Wednesday April 23 2014
Spore Prints
Spore prints are useful for identifying mushrooms.
As we saw in the Scavengers and Decomposers video, mushrooms play a major role in the food web as decomposers, breaking down wood and other plant material, and putting some of that energy back into the food web. There are over 14,000 species of mushrooms, and many of them look very similar. We use many different characteristics to identify them, including their shape, their color, their texture, where they grow, and many other things. One important test that can help identify a mushroom is its spore print. Spore prints are easy to make, and some are quite beautiful.


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help

i use a different mushroom i got from the market its brown and how come it didnt work? i followed all the steps

First, be sure that the

First, be sure that the mushroom is open. You should be able to see the gills, all of those long slits in the underside. The button mushrooms sold in most grocery stores are not mature and have not opened.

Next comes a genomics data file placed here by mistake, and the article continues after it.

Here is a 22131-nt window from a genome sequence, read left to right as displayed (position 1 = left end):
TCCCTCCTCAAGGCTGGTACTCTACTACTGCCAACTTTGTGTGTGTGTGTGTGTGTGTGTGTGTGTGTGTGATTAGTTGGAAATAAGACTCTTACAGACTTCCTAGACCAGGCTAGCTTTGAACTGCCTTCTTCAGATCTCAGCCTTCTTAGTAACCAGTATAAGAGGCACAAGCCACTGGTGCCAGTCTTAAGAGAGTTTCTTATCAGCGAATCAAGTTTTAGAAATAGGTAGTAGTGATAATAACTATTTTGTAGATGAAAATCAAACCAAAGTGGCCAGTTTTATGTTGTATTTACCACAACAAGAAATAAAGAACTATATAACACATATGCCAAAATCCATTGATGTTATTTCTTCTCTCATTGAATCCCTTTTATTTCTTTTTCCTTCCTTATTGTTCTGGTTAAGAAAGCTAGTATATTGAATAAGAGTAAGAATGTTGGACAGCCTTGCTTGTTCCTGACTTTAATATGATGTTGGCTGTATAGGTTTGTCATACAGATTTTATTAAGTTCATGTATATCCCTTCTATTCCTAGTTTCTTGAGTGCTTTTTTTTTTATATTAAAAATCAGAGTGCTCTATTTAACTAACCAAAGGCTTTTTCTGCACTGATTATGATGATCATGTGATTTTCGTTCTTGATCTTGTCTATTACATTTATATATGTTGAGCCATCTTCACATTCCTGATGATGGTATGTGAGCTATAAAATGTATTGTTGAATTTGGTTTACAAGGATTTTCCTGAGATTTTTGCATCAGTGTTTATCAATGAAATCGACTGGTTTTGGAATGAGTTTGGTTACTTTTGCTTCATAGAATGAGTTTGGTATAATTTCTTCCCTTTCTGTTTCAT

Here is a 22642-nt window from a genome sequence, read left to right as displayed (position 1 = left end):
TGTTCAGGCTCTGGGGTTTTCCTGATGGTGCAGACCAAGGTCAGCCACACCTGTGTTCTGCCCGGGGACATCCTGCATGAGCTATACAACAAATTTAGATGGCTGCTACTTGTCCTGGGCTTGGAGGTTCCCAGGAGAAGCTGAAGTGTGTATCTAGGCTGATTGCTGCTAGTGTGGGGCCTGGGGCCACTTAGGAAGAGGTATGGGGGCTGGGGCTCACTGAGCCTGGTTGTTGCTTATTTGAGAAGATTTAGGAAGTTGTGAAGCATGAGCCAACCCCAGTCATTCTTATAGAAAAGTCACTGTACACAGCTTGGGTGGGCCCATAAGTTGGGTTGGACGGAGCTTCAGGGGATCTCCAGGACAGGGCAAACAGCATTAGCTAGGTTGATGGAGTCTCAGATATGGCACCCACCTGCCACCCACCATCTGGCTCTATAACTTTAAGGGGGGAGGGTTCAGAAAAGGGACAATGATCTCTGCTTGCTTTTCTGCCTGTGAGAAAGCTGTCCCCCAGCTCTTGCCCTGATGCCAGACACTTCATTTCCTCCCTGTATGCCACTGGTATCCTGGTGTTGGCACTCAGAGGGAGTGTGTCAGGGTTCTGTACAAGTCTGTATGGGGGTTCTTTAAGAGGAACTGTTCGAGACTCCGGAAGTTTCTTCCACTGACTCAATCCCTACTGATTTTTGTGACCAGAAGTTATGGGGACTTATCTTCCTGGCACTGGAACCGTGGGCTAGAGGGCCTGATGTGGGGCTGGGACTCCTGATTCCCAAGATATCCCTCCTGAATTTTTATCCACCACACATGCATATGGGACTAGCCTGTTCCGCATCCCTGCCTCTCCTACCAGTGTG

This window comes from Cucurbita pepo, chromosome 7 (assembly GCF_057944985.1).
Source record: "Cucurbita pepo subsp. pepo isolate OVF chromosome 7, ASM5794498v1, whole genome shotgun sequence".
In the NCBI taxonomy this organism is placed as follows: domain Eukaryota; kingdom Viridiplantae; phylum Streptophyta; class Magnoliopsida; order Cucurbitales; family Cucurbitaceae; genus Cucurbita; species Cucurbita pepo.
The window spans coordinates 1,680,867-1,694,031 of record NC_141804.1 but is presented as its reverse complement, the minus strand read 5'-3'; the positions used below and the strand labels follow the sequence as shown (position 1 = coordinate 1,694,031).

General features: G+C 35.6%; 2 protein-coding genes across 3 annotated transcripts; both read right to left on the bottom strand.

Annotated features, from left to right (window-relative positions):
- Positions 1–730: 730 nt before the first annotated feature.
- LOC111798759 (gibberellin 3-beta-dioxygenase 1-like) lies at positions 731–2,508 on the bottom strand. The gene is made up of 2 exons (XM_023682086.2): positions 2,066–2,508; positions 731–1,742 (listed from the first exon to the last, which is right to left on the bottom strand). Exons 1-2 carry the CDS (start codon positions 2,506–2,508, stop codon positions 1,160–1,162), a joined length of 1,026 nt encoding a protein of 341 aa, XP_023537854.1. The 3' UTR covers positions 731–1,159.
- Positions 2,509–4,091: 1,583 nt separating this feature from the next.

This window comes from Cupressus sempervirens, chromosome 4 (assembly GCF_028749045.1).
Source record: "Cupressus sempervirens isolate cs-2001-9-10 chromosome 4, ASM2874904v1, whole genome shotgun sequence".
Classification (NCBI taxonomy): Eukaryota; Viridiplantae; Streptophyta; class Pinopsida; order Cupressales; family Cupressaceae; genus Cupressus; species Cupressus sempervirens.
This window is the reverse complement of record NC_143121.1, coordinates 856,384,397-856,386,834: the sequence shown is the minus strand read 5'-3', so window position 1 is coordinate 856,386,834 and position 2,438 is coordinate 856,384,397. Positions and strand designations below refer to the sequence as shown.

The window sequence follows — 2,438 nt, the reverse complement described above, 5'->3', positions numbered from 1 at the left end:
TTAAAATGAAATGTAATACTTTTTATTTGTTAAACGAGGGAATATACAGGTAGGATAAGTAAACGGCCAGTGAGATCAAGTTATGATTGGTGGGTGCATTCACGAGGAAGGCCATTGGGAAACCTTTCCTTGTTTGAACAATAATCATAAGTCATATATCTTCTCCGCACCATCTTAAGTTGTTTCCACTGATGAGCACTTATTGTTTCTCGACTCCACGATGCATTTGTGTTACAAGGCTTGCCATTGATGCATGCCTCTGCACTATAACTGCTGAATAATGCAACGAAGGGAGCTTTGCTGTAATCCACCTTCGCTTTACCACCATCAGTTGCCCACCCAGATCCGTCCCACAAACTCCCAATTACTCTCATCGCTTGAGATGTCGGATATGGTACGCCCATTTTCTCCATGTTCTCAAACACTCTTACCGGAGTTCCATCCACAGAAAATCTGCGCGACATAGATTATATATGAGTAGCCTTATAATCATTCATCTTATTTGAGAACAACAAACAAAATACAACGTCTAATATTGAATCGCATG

Helloo we l0ve y0ur article

Helloo we l0ve y0ur article very much b00kmarked it thanks will be back

oh great !!

so does this mean i have to learn a whole lesson on fungus ??? ICK !

Cool I like fungi it creeps

Cool I like fungi it creeps the other girls in my class out but not me because I am a brave girl!!!!!!!!!!!!!!!!!!!!!!!!!!!!!!!!!!!!!!!!!!!!!!!!!!!!!!!!!

NO WAY

no u dont have to

wonderful as always!

Another good reason for my boys to go and hunt for their science project. At the time my three year old (now 5) was learning about fungi was that they were fun because God put them all over the place! A good time for a review!

Thanks for the idea

lisa gailey

Wow!!

I had no idea this could be done! A perfect project for my homeschooled students as well - especially my born naturalist son who proudly points out all the mushrooms he sees by screaming "FUNGI!!" at the top of his voice.

Thank you for such a wonderful idea.

Very Funny

Hahahahahahahahhahahahahha!

spore prints

Wow, this looks like a great experiment. I'll be using it on my homeschool students when I teach plants next time.

Thanks, as always. You've provided me with a lot of good material over the years!

Susan Coker

Great, but not for the plants unit.

Back when I was a kid, they were considered plants, but fungi are now in their own kingdom. Their cell structure is very different, their genetics are very different, and they do not have chlorophyll. The only reason they were considered plants back then is that they were not animals.

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